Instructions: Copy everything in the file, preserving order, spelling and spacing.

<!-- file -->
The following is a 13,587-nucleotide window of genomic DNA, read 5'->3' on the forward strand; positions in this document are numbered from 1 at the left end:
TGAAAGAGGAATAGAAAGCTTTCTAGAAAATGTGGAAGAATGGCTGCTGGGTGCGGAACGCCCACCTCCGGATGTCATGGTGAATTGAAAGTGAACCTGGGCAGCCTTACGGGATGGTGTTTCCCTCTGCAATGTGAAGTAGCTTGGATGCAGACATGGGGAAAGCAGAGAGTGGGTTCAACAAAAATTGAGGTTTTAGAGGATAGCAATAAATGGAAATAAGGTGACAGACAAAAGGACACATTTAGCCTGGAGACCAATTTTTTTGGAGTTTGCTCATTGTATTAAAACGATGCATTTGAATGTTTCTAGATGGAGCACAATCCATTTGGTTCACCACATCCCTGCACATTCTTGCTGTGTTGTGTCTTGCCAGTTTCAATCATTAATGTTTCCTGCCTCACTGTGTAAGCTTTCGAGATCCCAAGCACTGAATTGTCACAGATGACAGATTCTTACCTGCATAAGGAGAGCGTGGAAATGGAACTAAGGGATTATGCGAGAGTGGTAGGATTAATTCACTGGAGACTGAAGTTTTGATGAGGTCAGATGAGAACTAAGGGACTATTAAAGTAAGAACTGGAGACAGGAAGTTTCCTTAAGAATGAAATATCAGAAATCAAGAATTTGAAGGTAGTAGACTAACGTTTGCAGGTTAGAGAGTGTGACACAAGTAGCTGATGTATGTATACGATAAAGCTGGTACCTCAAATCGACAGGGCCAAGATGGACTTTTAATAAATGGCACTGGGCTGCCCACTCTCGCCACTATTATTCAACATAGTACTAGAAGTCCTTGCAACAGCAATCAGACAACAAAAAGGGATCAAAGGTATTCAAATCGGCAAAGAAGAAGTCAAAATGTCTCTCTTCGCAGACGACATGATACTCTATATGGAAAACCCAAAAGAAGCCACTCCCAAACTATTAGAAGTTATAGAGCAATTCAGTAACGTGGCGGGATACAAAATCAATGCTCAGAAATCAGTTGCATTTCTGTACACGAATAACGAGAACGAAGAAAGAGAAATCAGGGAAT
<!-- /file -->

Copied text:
The following is a 13,587-nucleotide window of genomic DNA, read 5'->3' on the forward strand; positions in this document are numbered from 1 at the left end:
TGAAAGAGGAATAGAAAGCTTTCTAGAAAATGTGGAAGAATGGCTGCTGGGTGCGGAACGCCCACCTCCGGATGTCATGGTGAATTGAAAGTGAACCTGGGCAGCCTTACGGGATGGTGTTTCCCTCTGCAATGTGAAGTAGCTTGGATGCAGACATGGGGAAAGCAGAGAGTGGGTTCAACAAAAATTGAGGTTTTAGAGGATAGCAATAAATGGAAATAAGGTGACAGACAAAAGGACACATTTAGCCTGGAGACCAATTTTTTTGGAGTTTGCTCATTGTATTAAAACGATGCATTTGAATGTTTCTAGATGGAGCACAATCCATTTGGTTCACCACATCCCTGCACATTCTTGCTGTGTTGTGTCTTGCCAGTTTCAATCATTAATGTTTCCTGCCTCACTGTGTAAGCTTTCGAGATCCCAAGCACTGAATTGTCACAGATGACAGATTCTTACCTGCATAAGGAGAGCGTGGAAATGGAACTAAGGGATTATGCGAGAGTGGTAGGATTAATTCACTGGAGACTGAAGTTTTGATGAGGTCAGATGAGAACTAAGGGACTATTAAAGTAAGAACTGGAGACAGGAAGTTTCCTTAAGAATGAAATATCAGAAATCAAGAATTTGAAGGTAGTAGACTAACGTTTGCAGGTTAGAGAGTGTGACACAAGTAGCTGATGTATGTATACGATAAAGCTGGTACCTCAAATCGACAGGGCCAAGATGGACTTTTAATAAATGGCACTGGGCTGCCCACTCTCGCCACTATTATTCAACATAGTACTAGAAGTCCTTGCAACAGCAATCAGACAACAAAAAGGGATCAAAGGTATTCAAATCGGCAAAGAAGAAGTCAAAATGTCTCTCTTCGCAGACGACATGATACTCTATATGGAAAACCCAAAAGAAGCCACTCCCAAACTATTAGAAGTTATAGAGCAATTCAGTAACGTGGCGGGATACAAAATCAATGCTCAGAAATCAGTTGCATTTCTGTACACGAATAACGAGAACGAAGAAAGAGAAATCAGGGAAT